The construction of a new sports park in Yukon lies in the hands of the voters.
They must approve an $18 million bond to get the dirt moving. However, how the bond is being funded has kicked up some controversy.
Roughly a 1,000 kids play soccer games at Ranchwood Park, a small field in the middle of Yukon.
“We've just outgrown our facility,” said Lee Clark with the Yukon Soccer Club. “The creek behind me fills up and washes everything onto the soccer fields so then it takes a day to get all that cleaned up and to get debris out of the nets.”
That's why Clark plans to vote “yes” to Proposition 1, an $18 million bond that would be used to build the Yukon Sports Complex. The proposed complex would be located at the corner of Frisco Road and Route 66.
If approved, the bond would fund phase one and include nine outdoor soccer fields, spectator seating, scoreboards, concession stands, restrooms sidewalks and plenty of parking. It would also widen Frisco Road to four lanes.
“People will come, they'll stay in our hotels, eat at our restaurants, we could garner about a half million dollars a year in sales tax just for hosting a few tournaments here,” said Yukon City Manager Jim Crosby. “Our children will be able to play here even adults can come here and have a nice facility to utilize.”
The bond would be funded through a property tax on a 10 year note. The highest payment is on the second year at $133 a year per $100,000 in property value. Then, the payment would decrease each year after that until the last year when it would be $50 a year per $100,000 in property value.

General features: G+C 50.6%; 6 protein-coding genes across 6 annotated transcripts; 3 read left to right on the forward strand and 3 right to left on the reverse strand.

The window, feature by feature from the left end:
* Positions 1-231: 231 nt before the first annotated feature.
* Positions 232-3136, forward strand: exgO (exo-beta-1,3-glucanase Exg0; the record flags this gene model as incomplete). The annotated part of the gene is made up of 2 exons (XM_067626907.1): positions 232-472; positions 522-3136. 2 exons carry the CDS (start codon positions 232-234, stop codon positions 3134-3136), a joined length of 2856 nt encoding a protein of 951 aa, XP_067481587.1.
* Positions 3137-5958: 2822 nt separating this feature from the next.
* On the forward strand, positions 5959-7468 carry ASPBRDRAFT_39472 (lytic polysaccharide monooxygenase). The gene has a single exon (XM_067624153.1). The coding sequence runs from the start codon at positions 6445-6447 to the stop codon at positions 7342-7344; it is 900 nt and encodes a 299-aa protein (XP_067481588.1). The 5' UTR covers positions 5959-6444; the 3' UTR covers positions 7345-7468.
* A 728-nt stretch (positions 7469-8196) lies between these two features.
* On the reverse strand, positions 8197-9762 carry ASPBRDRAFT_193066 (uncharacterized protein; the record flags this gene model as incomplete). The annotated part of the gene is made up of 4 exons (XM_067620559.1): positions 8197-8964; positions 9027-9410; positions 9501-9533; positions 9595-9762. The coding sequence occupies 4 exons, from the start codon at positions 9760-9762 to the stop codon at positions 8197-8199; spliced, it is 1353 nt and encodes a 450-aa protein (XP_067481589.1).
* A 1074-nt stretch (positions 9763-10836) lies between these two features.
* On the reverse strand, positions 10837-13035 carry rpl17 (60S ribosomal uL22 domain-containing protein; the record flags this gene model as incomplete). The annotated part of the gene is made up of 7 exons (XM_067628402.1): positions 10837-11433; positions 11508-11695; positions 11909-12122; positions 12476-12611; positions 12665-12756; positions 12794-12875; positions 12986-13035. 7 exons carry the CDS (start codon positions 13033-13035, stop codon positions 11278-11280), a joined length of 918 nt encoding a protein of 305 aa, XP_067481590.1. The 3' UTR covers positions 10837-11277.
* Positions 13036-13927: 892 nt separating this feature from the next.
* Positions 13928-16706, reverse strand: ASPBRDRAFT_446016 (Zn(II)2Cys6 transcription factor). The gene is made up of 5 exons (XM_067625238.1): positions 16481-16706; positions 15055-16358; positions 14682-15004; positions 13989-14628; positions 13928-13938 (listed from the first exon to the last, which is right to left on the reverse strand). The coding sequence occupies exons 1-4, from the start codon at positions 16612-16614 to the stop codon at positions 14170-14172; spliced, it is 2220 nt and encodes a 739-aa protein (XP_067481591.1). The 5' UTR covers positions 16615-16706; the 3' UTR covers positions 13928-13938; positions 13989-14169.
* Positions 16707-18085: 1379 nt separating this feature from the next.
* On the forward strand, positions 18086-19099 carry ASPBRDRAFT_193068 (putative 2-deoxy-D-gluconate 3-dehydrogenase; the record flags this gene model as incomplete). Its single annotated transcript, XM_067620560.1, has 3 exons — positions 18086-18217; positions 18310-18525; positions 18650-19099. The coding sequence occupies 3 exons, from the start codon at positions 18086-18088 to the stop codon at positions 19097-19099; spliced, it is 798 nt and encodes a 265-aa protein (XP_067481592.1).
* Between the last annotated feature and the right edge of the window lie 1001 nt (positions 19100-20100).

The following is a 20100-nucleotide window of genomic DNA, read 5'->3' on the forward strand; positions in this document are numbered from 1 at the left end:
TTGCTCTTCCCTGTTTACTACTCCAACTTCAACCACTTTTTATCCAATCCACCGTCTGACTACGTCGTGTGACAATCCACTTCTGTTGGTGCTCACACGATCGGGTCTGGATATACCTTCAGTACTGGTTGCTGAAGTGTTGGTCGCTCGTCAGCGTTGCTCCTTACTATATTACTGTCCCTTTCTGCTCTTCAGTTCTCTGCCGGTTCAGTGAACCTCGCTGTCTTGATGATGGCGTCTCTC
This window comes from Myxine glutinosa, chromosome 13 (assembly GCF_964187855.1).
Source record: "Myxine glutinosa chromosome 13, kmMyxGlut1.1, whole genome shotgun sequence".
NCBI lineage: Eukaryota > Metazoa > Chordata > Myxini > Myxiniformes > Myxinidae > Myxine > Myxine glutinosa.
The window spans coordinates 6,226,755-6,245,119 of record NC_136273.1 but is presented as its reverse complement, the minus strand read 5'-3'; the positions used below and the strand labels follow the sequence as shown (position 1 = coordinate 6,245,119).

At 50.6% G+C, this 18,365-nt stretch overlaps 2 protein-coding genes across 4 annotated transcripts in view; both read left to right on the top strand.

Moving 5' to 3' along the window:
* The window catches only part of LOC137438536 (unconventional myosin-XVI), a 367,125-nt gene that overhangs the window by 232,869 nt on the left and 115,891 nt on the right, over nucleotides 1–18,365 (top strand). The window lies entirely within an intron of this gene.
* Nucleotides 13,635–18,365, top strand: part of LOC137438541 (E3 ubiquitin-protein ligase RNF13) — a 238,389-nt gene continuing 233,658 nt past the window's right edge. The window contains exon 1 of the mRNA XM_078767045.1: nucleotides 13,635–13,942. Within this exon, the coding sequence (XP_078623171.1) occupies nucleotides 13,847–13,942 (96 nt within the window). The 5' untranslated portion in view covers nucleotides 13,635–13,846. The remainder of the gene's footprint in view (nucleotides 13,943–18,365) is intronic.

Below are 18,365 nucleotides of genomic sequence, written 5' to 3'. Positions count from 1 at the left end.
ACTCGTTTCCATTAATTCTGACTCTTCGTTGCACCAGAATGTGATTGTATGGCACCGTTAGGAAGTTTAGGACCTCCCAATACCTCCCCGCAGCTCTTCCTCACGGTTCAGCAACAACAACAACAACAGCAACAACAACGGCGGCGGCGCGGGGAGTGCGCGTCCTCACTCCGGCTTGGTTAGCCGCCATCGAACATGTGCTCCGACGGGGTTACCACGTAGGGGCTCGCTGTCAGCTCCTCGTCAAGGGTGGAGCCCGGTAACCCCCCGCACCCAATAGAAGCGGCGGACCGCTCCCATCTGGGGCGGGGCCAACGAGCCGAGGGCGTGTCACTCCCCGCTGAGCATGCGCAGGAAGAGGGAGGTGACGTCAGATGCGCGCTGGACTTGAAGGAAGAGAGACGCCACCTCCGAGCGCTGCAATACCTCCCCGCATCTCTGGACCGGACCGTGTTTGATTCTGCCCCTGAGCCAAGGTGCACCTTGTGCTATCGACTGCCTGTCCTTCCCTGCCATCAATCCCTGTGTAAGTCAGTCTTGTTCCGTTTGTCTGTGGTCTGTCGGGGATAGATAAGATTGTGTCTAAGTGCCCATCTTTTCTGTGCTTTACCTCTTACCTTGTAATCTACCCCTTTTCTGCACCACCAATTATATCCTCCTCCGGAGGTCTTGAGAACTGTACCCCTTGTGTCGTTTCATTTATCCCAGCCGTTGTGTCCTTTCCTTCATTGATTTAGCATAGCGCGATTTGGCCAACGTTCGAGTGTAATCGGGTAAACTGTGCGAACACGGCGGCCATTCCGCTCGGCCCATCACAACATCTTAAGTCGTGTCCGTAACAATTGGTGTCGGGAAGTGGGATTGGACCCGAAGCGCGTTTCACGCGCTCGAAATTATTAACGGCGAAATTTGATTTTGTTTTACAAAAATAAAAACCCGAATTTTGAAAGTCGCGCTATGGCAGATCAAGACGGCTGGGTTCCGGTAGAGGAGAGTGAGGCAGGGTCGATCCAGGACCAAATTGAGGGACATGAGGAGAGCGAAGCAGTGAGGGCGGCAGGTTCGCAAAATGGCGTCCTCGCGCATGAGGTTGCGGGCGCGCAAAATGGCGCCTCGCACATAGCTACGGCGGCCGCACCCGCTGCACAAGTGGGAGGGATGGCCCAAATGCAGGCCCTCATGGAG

“Sales tax I think would be something that would be a nice alternative, something that people could choose to pay,” said Yukon resident Brian White. “Property tax, if you own property, you don't have a choice to pay it. It's not that I’m against kids playing soccer and having something to do, what I don't like is how it's being funded.”
Crosby says a sales tax similar to what Oklahoma City did with its MAPS program isn't an option.
“Sales tax is down throughout the state, most cities even Oklahoma City has made major cutbacks,” Crosby said. “We're down this year by $700,000 in sales tax today.”
Other plans for the land include softball and baseball fields and walking trails. A private developer plans to put in a water park, which taxpayers would not pay for.
“It would be great for that area to have a place for people to come and spectate sports and gather,” said Clark.
The City of Yukon is purchasing the land and $3 million of the bond money would be used to pay it off. If the issue is voted down, the land would remain the property of Yukon. Yukon residents will vote on Tuesday.